This book is full of chills and thrills.  Sarah McAdams has returned to the shores of the Columbia River in Oregon to restore the old family Victorian home.  She brings along her 2 daughters who, to say the least, are not thrilled at the prospect.  Young Gracie is open to the spirits who dwell in the house, while teenage Jade can only focus on the boyfriend she left behind in Vancouver.  Between the lurid family histories, the ghosts inhabiting the house, the teenage girls being abducted from the streets, and Sarah's reconnection with the various characters from her past, family and otherwise, this book will keep you entertained until the end.

Friday, December 19, 2014

The Color of Water: A Black Man's Tribute to His White Mother by James McBride, 291 pages

It took me months to read this book because I rarely found time to sit and read.  However, that is not a reflection on the book.  It was totally engrossing every time I sat down to read it.

James McBride is one of twelve children born to Ruth McBride Jordan in the projects in New York City.

The book alternates between chapters written by James, and chapters dictated by Ruth.  When James was a child his mother never admitted to being white.  She was born an Orthodox Jew named Rachel Shilsky.  Her family left Poland and emigrated to America when she was a child.  Her father was a rabbi who also operated a general store in Virginia.  Family life was difficult.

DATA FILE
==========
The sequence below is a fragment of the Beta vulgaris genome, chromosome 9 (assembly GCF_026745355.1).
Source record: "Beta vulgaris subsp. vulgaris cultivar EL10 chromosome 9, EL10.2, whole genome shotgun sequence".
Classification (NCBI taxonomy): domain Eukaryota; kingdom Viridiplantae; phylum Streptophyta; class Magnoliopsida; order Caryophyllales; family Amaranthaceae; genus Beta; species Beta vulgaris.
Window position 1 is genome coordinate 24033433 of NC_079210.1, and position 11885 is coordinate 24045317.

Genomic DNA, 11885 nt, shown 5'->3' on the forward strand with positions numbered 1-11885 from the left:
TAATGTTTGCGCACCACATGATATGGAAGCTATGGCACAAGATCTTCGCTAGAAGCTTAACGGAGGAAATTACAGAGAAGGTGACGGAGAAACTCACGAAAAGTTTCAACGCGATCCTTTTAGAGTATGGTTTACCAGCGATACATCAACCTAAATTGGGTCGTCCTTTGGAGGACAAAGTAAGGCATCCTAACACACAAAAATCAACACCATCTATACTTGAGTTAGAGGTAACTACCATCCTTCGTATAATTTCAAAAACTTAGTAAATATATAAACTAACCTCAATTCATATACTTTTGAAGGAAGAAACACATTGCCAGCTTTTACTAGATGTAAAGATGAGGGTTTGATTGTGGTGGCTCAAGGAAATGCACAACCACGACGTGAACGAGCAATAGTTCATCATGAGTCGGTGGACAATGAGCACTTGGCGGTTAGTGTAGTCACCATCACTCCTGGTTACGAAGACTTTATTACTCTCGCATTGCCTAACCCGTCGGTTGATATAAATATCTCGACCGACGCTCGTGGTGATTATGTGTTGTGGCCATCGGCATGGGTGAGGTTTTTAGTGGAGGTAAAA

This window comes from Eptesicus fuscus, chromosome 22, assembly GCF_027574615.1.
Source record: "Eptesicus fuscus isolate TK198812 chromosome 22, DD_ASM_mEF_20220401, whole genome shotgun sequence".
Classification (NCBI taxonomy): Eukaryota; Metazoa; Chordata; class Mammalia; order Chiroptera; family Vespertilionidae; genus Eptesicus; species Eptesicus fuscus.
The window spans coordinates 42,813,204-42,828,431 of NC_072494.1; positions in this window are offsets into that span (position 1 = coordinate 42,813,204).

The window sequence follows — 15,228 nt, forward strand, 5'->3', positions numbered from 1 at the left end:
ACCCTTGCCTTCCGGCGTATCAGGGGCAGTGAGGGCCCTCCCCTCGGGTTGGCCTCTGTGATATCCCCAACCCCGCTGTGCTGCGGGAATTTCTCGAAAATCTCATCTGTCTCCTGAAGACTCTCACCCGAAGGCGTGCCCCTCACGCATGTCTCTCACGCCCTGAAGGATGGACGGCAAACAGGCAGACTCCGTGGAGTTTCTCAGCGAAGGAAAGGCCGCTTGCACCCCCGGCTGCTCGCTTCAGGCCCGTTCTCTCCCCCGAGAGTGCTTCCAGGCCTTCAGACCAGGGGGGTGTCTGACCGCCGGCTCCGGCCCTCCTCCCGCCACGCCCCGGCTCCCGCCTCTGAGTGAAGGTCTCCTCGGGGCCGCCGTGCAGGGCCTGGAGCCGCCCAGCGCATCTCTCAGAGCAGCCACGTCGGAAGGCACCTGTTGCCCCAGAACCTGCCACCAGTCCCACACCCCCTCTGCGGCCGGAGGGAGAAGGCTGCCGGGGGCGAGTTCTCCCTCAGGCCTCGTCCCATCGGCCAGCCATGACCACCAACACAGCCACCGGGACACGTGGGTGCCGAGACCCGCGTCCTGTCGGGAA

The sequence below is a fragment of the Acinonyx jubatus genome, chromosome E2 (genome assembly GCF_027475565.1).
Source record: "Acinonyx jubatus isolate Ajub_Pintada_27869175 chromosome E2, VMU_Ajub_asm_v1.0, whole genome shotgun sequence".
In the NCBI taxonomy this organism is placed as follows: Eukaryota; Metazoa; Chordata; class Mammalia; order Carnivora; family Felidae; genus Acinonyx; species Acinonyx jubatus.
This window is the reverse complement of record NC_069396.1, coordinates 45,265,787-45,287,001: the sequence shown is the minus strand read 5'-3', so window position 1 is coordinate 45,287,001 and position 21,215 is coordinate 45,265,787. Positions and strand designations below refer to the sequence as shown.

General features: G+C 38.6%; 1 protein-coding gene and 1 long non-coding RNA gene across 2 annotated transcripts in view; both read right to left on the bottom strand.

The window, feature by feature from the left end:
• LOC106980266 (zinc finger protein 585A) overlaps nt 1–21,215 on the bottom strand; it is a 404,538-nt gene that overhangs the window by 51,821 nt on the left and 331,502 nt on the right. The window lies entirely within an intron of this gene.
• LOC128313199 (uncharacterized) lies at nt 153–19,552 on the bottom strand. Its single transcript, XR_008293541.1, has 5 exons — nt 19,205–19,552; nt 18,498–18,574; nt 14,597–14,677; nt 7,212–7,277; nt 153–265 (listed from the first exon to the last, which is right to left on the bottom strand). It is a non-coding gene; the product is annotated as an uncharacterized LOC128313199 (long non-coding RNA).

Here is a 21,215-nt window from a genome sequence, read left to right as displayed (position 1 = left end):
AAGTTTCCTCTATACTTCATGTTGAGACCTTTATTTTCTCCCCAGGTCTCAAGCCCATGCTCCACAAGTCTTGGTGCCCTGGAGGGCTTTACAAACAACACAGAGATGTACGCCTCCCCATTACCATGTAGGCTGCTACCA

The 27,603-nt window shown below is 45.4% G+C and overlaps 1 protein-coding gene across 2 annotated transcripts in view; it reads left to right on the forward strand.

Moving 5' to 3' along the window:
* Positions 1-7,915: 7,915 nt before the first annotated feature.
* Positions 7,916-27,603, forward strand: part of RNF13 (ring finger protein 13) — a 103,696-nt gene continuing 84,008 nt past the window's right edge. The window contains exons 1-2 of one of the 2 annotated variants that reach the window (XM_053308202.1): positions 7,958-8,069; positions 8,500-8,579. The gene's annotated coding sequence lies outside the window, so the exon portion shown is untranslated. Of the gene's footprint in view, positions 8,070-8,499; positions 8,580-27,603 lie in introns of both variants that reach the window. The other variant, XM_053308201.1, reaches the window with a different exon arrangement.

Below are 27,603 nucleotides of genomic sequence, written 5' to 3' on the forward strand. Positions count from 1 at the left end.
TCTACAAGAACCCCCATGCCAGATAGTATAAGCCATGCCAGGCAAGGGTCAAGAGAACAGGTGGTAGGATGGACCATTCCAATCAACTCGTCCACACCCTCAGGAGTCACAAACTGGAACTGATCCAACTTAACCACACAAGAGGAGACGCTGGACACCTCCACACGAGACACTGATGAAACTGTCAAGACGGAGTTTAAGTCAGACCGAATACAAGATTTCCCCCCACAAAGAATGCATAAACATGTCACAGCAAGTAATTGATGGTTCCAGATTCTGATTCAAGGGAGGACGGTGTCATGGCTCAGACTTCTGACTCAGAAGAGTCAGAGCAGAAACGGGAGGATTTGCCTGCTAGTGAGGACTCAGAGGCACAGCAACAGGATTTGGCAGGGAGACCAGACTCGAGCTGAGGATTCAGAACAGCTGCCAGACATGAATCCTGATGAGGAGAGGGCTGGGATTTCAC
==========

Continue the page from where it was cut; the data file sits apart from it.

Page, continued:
Rachel left Virginia after high school and started life again in New York City in the early 1940s.  There she fell in love with James McBride, a black man.  She left the Jewish faith and became Ruth.  Her first husband died when she was pregnant with their eighth child (James).  A few years later she fell in love again and married Hunter Jordan, with whom she had four more children.  Hunter died when James was a teenager.

Ruth's will helped her leave her past and raise her twelve children, all of whom went to college and are successful professionals.  Ruth was a woman who never gave up or in.  I'm not doing this powerful book justice.  Read it for yourself and see.

Monday, December 15, 2014

Mermaids in the Basement by Michael Lee West, 291 pages

"Mermaids in the Basement" is a light novel about the deep south.  Renata's mother has recently died and her high-profile boyfriend seems to be having a high-profile affair on a movie set in Ireland.  Renata is depressed and is suffering from writer's block.  She leaves the coast of North Carolina to go visit her grandmother in Alabama.

Once in Alabama, she also reconnects with her father and her past.  This may be a book about the deep south, but the book itself isn't very deep.  Sometimes that's okay and this one one of those times.  I'm not sure I'll pick up another book by Michael Lee West, but I don't regret the time spent relaxing with this one.

The Secret Place by Tana French 452 pages